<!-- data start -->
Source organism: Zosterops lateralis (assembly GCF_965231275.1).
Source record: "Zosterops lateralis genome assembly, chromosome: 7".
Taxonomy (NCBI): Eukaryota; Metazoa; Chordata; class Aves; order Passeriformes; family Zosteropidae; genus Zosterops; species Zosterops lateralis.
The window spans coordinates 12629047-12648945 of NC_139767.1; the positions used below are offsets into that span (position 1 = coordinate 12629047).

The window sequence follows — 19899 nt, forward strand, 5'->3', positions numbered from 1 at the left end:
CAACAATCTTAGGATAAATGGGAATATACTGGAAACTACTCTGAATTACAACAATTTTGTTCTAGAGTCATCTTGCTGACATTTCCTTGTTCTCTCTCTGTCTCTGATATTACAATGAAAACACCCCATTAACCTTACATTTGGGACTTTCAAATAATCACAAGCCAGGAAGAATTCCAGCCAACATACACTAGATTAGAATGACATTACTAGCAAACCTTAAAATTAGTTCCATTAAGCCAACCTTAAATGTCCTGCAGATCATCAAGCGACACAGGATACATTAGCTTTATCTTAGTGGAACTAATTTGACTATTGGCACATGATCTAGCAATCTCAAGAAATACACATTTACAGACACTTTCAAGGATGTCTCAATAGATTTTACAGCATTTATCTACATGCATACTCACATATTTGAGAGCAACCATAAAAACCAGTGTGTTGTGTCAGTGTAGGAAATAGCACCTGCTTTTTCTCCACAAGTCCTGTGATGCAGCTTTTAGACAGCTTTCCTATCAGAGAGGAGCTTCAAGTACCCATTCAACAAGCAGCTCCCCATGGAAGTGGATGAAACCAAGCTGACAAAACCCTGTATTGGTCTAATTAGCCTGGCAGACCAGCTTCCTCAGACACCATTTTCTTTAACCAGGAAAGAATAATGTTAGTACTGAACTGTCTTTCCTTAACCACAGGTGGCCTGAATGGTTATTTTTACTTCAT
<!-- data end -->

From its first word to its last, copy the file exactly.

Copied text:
Source organism: Zosterops lateralis (assembly GCF_965231275.1).
Source record: "Zosterops lateralis genome assembly, chromosome: 7".
Taxonomy (NCBI): Eukaryota; Metazoa; Chordata; class Aves; order Passeriformes; family Zosteropidae; genus Zosterops; species Zosterops lateralis.
The window spans coordinates 12629047-12648945 of NC_139767.1; the positions used below are offsets into that span (position 1 = coordinate 12629047).

The window sequence follows — 19899 nt, forward strand, 5'->3', positions numbered from 1 at the left end:
CAACAATCTTAGGATAAATGGGAATATACTGGAAACTACTCTGAATTACAACAATTTTGTTCTAGAGTCATCTTGCTGACATTTCCTTGTTCTCTCTCTGTCTCTGATATTACAATGAAAACACCCCATTAACCTTACATTTGGGACTTTCAAATAATCACAAGCCAGGAAGAATTCCAGCCAACATACACTAGATTAGAATGACATTACTAGCAAACCTTAAAATTAGTTCCATTAAGCCAACCTTAAATGTCCTGCAGATCATCAAGCGACACAGGATACATTAGCTTTATCTTAGTGGAACTAATTTGACTATTGGCACATGATCTAGCAATCTCAAGAAATACACATTTACAGACACTTTCAAGGATGTCTCAATAGATTTTACAGCATTTATCTACATGCATACTCACATATTTGAGAGCAACCATAAAAACCAGTGTGTTGTGTCAGTGTAGGAAATAGCACCTGCTTTTTCTCCACAAGTCCTGTGATGCAGCTTTTAGACAGCTTTCCTATCAGAGAGGAGCTTCAAGTACCCATTCAACAAGCAGCTCCCCATGGAAGTGGATGAAACCAAGCTGACAAAACCCTGTATTGGTCTAATTAGCCTGGCAGACCAGCTTCCTCAGACACCATTTTCTTTAACCAGGAAAGAATAATGTTAGTACTGAACTGTCTTTCCTTAACCACAGGTGGCCTGAATGGTTATTTTTACTTCAT